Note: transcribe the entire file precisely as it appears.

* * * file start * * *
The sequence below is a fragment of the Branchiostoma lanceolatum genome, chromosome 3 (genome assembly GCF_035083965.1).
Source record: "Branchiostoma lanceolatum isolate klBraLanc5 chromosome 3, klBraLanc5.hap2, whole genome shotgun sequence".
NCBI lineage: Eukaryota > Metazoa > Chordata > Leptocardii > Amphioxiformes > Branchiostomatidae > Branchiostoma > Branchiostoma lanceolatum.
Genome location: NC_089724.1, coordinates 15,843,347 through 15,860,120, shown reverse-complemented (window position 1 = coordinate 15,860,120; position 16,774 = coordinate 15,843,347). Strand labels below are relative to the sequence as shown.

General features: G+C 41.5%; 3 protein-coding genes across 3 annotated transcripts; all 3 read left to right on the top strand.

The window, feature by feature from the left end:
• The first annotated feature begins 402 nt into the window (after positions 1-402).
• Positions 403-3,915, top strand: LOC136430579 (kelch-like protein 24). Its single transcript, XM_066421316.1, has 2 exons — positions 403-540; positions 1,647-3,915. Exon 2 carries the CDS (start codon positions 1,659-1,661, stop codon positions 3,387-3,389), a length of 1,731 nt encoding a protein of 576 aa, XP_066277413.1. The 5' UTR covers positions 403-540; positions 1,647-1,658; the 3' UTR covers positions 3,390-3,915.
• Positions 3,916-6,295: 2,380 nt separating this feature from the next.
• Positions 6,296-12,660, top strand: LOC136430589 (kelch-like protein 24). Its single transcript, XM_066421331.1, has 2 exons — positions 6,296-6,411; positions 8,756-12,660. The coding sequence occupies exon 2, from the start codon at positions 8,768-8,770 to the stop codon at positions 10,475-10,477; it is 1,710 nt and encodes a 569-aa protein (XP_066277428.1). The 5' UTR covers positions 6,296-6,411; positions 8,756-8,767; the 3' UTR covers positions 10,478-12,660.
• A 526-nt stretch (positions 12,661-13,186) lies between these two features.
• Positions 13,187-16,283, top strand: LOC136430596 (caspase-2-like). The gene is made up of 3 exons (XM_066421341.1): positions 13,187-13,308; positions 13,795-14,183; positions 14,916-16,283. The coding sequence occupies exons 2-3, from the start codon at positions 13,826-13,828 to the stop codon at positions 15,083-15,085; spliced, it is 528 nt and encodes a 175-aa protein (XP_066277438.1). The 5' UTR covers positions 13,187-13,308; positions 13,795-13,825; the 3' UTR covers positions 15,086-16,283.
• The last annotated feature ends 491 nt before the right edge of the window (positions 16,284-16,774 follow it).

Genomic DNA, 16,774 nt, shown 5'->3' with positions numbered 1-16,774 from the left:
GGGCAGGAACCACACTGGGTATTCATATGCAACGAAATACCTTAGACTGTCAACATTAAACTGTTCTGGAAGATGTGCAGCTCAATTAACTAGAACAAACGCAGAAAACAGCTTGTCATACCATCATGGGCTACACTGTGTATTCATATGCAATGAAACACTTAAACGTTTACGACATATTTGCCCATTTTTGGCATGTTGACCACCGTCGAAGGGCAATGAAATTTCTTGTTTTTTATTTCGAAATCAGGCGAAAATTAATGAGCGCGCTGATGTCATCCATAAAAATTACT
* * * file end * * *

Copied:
The sequence below is a fragment of the Branchiostoma lanceolatum genome, chromosome 3 (genome assembly GCF_035083965.1).
Source record: "Branchiostoma lanceolatum isolate klBraLanc5 chromosome 3, klBraLanc5.hap2, whole genome shotgun sequence".
NCBI lineage: Eukaryota > Metazoa > Chordata > Leptocardii > Amphioxiformes > Branchiostomatidae > Branchiostoma > Branchiostoma lanceolatum.
Genome location: NC_089724.1, coordinates 15,843,347 through 15,860,120, shown reverse-complemented (window position 1 = coordinate 15,860,120; position 16,774 = coordinate 15,843,347). Strand labels below are relative to the sequence as shown.

General features: G+C 41.5%; 3 protein-coding genes across 3 annotated transcripts; all 3 read left to right on the top strand.

The window, feature by feature from the left end:
• The first annotated feature begins 402 nt into the window (after positions 1-402).
• Positions 403-3,915, top strand: LOC136430579 (kelch-like protein 24). Its single transcript, XM_066421316.1, has 2 exons — positions 403-540; positions 1,647-3,915. Exon 2 carries the CDS (start codon positions 1,659-1,661, stop codon positions 3,387-3,389), a length of 1,731 nt encoding a protein of 576 aa, XP_066277413.1. The 5' UTR covers positions 403-540; positions 1,647-1,658; the 3' UTR covers positions 3,390-3,915.
• Positions 3,916-6,295: 2,380 nt separating this feature from the next.
• Positions 6,296-12,660, top strand: LOC136430589 (kelch-like protein 24). Its single transcript, XM_066421331.1, has 2 exons — positions 6,296-6,411; positions 8,756-12,660. The coding sequence occupies exon 2, from the start codon at positions 8,768-8,770 to the stop codon at positions 10,475-10,477; it is 1,710 nt and encodes a 569-aa protein (XP_066277428.1). The 5' UTR covers positions 6,296-6,411; positions 8,756-8,767; the 3' UTR covers positions 10,478-12,660.
• A 526-nt stretch (positions 12,661-13,186) lies between these two features.
• Positions 13,187-16,283, top strand: LOC136430596 (caspase-2-like). The gene is made up of 3 exons (XM_066421341.1): positions 13,187-13,308; positions 13,795-14,183; positions 14,916-16,283. The coding sequence occupies exons 2-3, from the start codon at positions 13,826-13,828 to the stop codon at positions 15,083-15,085; spliced, it is 528 nt and encodes a 175-aa protein (XP_066277438.1). The 5' UTR covers positions 13,187-13,308; positions 13,795-13,825; the 3' UTR covers positions 15,086-16,283.
• The last annotated feature ends 491 nt before the right edge of the window (positions 16,284-16,774 follow it).

Genomic DNA, 16,774 nt, shown 5'->3' with positions numbered 1-16,774 from the left:
GGGCAGGAACCACACTGGGTATTCATATGCAACGAAATACCTTAGACTGTCAACATTAAACTGTTCTGGAAGATGTGCAGCTCAATTAACTAGAACAAACGCAGAAAACAGCTTGTCATACCATCATGGGCTACACTGTGTATTCATATGCAATGAAACACTTAAACGTTTACGACATATTTGCCCATTTTTGGCATGTTGACCACCGTCGAAGGGCAATGAAATTTCTTGTTTTTTATTTCGAAATCAGGCGAAAATTAATGAGCGCGCTGATGTCATCCATAAAAATTACT